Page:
photo by David Clode

So, you feel like you’re out there doing good work – but how do you actually measure and prove that you’re doing good work? By creating a theory of change, a tool that will help define your program or organization’s overall strategy for creating a positive impact.


A theory of change is an organizational tool that will help you define, measure, and communicate what success looks like to both internal and external stakeholders. In the simplest terms, it’s all about “How do we get there from here?”

There’s a general assumption that nonprofits and other youth programs want to “do good” in the world and make a positive impact on the communities and constituents they serve. A theory of change simply outlines how this impact is defined, what work it will take to get there, how it relates to your overall mission, and what success will look like along the way. It also allows you to not only look forward toward the work you want to do, but also look back at what you’ve already done to see how closely it matches your goals and vision.

Want to learn more? Check out these three videos on the TYO website:

photo by Boris Smokrovic


Before you begin to hammer out the actual details of a theory of change, it’s important to consider your answers to a few questions that will help keep the process streamlined and organized.

  • Why are you developing a theory of change? Why is a theory of change important to your organization or program at this time? Is there external or internal demand? Are there other changes or events occurring within your program or organization that spurred this decision, and how will those changes affect this process?
  • Who will be involved? Instead of asking one person to shoulder the responsibility of creating a theory of change, it’s important to create a team (ideally from different parts of your organization or program) that can offer a variety of perspectives and input. Also know whether you want to involve anyone from outside the organization – a consultant or external stakeholders, for example.
  • How will you solicit feedback? It’s important to consider feedback from both internal and external stakeholders not just once you’ve drafted a theory of change, but also throughout the process to ensure everyone is on the same page and in support. There are many ways to solicit feedback; surveys, webinars, conference calls, and meetings are just a few.
  • What is your timeline? How quickly do you hope to assemble the team, create a first draft, solicit feedback, and approve the final theory of change document? Think about this before jumping into the process, so that you have benchmarks to keep it moving along.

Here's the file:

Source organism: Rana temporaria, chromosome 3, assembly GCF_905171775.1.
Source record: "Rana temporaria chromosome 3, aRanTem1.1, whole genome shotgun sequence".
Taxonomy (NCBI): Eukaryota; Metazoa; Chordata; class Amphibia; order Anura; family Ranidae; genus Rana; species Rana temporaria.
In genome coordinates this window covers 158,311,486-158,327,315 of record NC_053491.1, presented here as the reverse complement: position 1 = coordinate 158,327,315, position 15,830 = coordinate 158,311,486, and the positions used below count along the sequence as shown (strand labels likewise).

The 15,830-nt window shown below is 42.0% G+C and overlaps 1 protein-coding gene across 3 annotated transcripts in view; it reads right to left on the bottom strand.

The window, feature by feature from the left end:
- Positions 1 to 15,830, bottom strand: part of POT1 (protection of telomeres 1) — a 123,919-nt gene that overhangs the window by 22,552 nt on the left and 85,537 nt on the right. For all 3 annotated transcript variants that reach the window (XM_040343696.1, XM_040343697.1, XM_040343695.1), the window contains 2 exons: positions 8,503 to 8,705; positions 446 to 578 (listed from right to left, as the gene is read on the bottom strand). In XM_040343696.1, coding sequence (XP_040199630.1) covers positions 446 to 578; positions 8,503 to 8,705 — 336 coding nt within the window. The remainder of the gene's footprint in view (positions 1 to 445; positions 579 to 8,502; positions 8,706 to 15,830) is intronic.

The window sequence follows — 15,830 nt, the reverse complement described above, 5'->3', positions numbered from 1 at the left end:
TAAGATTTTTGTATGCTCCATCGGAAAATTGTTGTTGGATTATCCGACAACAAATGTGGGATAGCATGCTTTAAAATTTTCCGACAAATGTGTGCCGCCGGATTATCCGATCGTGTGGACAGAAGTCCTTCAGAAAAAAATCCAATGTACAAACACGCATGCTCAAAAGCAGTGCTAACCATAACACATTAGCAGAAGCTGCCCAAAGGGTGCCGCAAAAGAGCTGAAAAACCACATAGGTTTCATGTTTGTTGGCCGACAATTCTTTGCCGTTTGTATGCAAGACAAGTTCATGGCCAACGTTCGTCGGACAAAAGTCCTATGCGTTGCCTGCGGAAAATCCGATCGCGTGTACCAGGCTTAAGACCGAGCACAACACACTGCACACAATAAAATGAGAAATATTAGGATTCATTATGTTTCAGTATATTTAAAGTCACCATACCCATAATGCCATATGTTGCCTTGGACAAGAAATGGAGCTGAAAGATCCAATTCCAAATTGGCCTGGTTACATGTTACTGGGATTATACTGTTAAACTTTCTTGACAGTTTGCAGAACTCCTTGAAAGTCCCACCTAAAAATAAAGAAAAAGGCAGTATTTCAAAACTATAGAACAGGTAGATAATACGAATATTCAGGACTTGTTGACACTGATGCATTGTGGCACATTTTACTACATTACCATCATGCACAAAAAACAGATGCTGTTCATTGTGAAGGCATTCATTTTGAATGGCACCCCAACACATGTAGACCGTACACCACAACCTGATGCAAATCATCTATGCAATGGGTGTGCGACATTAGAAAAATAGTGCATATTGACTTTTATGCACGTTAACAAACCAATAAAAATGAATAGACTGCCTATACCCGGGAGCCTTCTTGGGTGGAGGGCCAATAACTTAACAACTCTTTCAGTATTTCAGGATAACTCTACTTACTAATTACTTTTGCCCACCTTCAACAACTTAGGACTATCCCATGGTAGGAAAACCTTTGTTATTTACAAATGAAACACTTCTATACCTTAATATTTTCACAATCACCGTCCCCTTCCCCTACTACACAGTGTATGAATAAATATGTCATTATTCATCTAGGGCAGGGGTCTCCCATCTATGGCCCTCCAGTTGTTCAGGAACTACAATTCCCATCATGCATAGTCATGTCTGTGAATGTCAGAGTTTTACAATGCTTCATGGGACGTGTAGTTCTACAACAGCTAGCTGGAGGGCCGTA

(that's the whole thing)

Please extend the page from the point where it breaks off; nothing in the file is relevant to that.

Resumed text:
Throughout the process, you should also remember to:

  • Make sure the theory of change ties in to your organization’s work and overall mission.
  • Make sure that both the overall development timeline and the specific actionable items listed in the theory of change are actually within reach.
  • Make sure you have buy-in from both internal and external stakeholders.

photo by Igor Ovsyannykov


There is no single “right” way to create your theory of change – some are brief while some are lengthy; some are written out, while others are rendered graphically. However, there are some good overall rules to keep in mind when you’re in the development stage:

  1. Identify your overarching vision for the theory of change. What is the overall impact you hope to have with your work, within your community, and/or with your program participants? This is the broadest statement of your theory of change; each component will get progressively more specific from here.
  2. Identify desired outcomes. Here, you begin breaking down that overall vision into smaller chunks. Work backwards to identify which outcomes or goals, both large-scale and small-scale, will contribute to meeting these conditions. How will each of these goals impact the overall vision?
  3. Identify how you’ll reach these outcomes. Designate specific strategies that can be used to achieve each of these outcomes. The basic concept is that you’ll be able to say that “If we do X, then Y will happen.”

Ready to give it a try? Visit the Theory of Change Path on the TYO website for a suite of resources, including a Theory of Change template that you can customize to create a graphic representation of the process for your program or organization.